Looking at a Kandinsky in a dingy power station

Wassily Kandinsky (1866-1944) is considered a pioneer in abstract art. In an example of art-within-art, director Nastia Korkia chose to display his 1932 work Dramatic and Mild in what was once the dingy break room of a Moscow power station and film the reactions of the viewers where only one or two people could see it at a time after standing in line for a long time.

This article describes the background to this unusual exhibit.

Whether it’s the Mona Lisa being crowded by selfie-happy tourists at the Louvre, or perhaps, more recently, a digital, from-your-desk tour of the Metropolitan Museum of Art, setting is an inescapable vital part of how we respond to an artwork. Capturing a scene in which three disparate elements – the Wassily Kandinsky oil painting Dramatic and Mild (1932), a small room, and an exceptionally fit security guard – come together in the context of a unique exhibition, this short from the Russian director Nastia Korkia invites viewers to contemplate the central role of place in the experience of art.

On its surface, Korkia’s film – eponymously named for the Kandinsky painting at its centre – is an unfussy exercise. It chronicles a small slice of the 2017 ‘Geometry of Now’ arts festival, which was held inside the decommissioned power station-turned-art-complex GES-2 in Moscow. With a fly-on-the-wall observation style, the short unfolds almost exclusively within what was once (and still very much looks like) a small workers’ lounge, where Kandinsky’s painting is on temporary display. However, that painting doesn’t make a cameo until the very end, as Korkia’s focus is on the people and small interactions that percolate in the space.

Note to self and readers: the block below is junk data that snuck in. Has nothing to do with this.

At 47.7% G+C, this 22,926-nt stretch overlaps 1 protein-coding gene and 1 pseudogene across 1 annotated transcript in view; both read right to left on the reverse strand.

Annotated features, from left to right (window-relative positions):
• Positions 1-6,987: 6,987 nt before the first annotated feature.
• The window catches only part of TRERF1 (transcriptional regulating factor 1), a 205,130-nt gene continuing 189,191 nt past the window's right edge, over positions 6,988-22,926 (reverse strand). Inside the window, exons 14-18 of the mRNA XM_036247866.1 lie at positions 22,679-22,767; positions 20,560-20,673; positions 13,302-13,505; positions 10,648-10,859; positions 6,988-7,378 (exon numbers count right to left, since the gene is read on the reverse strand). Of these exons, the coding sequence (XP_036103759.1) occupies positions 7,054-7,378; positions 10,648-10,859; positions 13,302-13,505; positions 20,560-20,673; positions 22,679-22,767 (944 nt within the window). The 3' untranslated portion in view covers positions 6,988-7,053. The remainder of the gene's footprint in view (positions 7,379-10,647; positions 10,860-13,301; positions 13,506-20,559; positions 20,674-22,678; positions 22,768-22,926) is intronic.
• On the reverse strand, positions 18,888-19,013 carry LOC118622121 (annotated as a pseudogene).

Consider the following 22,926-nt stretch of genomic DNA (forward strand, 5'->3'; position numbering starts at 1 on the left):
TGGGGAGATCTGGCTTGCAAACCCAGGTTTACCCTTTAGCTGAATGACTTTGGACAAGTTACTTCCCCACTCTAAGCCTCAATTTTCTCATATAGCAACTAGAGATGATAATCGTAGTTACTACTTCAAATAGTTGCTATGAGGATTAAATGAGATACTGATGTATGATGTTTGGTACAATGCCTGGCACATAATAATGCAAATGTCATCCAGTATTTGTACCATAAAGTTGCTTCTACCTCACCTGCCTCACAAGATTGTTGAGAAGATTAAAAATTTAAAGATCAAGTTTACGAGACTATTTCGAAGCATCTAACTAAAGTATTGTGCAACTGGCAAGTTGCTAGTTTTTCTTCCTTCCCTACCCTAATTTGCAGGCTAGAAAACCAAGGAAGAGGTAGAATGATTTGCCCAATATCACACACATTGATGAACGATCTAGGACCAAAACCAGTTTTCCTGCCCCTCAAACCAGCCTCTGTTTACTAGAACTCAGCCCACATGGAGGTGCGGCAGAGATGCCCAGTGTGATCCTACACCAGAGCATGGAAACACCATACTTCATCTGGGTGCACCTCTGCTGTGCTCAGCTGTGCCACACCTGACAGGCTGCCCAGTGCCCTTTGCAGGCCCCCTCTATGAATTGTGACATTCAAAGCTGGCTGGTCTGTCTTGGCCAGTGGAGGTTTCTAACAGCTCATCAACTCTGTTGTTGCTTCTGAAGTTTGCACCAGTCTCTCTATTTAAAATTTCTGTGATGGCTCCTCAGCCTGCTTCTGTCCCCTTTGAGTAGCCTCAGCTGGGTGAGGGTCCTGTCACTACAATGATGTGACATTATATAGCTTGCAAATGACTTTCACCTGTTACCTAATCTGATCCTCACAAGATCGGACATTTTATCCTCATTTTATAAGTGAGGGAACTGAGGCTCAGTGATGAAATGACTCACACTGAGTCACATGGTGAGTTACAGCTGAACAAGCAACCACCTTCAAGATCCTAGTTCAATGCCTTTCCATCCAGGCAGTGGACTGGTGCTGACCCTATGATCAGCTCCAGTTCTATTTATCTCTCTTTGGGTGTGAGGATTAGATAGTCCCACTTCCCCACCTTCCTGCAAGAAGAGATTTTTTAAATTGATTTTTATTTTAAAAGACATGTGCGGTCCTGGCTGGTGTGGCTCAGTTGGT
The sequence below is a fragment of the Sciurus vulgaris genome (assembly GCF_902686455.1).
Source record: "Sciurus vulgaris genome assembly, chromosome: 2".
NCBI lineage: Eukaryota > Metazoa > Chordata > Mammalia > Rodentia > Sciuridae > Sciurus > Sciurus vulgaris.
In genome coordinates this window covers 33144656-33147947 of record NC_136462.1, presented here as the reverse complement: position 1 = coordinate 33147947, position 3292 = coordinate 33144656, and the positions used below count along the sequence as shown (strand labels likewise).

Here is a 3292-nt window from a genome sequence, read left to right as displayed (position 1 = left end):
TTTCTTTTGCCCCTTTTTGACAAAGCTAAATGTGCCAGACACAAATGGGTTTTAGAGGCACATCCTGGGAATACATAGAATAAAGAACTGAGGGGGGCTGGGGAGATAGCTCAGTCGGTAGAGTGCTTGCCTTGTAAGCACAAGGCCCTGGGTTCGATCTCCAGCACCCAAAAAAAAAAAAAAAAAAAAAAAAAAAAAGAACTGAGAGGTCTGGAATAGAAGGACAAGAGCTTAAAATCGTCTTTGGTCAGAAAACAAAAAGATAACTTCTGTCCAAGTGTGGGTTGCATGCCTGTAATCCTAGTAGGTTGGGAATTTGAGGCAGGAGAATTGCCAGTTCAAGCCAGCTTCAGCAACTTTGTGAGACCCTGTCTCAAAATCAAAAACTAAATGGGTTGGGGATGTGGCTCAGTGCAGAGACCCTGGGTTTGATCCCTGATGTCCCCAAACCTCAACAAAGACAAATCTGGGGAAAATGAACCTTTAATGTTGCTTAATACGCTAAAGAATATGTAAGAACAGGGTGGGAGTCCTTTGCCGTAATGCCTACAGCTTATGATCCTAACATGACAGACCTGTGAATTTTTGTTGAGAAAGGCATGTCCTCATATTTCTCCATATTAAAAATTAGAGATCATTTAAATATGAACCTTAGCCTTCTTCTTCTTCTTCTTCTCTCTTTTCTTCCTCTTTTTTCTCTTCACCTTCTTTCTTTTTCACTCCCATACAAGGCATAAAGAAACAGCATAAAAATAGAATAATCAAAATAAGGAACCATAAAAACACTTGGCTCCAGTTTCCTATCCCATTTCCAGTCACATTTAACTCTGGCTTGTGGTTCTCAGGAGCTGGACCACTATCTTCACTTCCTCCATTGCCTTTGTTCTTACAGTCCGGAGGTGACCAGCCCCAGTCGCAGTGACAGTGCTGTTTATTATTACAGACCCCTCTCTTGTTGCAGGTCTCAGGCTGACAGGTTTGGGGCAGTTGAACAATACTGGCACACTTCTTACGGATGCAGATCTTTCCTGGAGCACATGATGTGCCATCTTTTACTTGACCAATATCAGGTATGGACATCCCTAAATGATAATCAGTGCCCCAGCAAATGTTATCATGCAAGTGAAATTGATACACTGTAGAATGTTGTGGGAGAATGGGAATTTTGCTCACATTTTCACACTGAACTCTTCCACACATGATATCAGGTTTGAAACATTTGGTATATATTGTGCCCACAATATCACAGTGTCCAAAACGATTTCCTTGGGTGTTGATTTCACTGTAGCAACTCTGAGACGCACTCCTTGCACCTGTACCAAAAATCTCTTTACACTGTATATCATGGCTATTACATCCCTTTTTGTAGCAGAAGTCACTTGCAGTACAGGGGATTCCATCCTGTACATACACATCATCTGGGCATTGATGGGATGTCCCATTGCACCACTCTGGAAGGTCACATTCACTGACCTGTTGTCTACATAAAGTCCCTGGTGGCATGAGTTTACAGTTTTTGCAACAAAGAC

Making way for emergency vehicles

When you hear the sound of an ambulance, you are expected to make room for it to pass. There are plenty of video compilations on the web about how drivers in different countries react to the sound of an ambulance and in some cases, drivers seem to ignore the siren. Most of us try to make way as quickly and as safely as possible, but may not pay as much attention as to whether what we are doing is strictly legal since we may think that yielding immediate right of way to the ambulance takes priority over minor traffic rules, and that we would not be penalized.

But in the UK at least, you can be fined for making way for emergency vehicles if you break a rule. The link gives you the things that you should not do, such as:
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Great diving performance in Tokyo Olympics

Diving, like gymnastics, involves a lot of acrobatics in the air and it takes place too quickly for me to be able to judge it in real time, which tells you something about how difficult it must be to judge the event. The only indicator I have for how good it is at the very end. In the case of gymnastics, it is the landing. In the case of diving, it is how small a splash the diver makes upon entry into the water. In the Tokyo Olympics Chinese diver Quan Hongchan broke all manner of records with her gold-medal winning performance. Even an ignorant observer like me could tell that she was spectacular.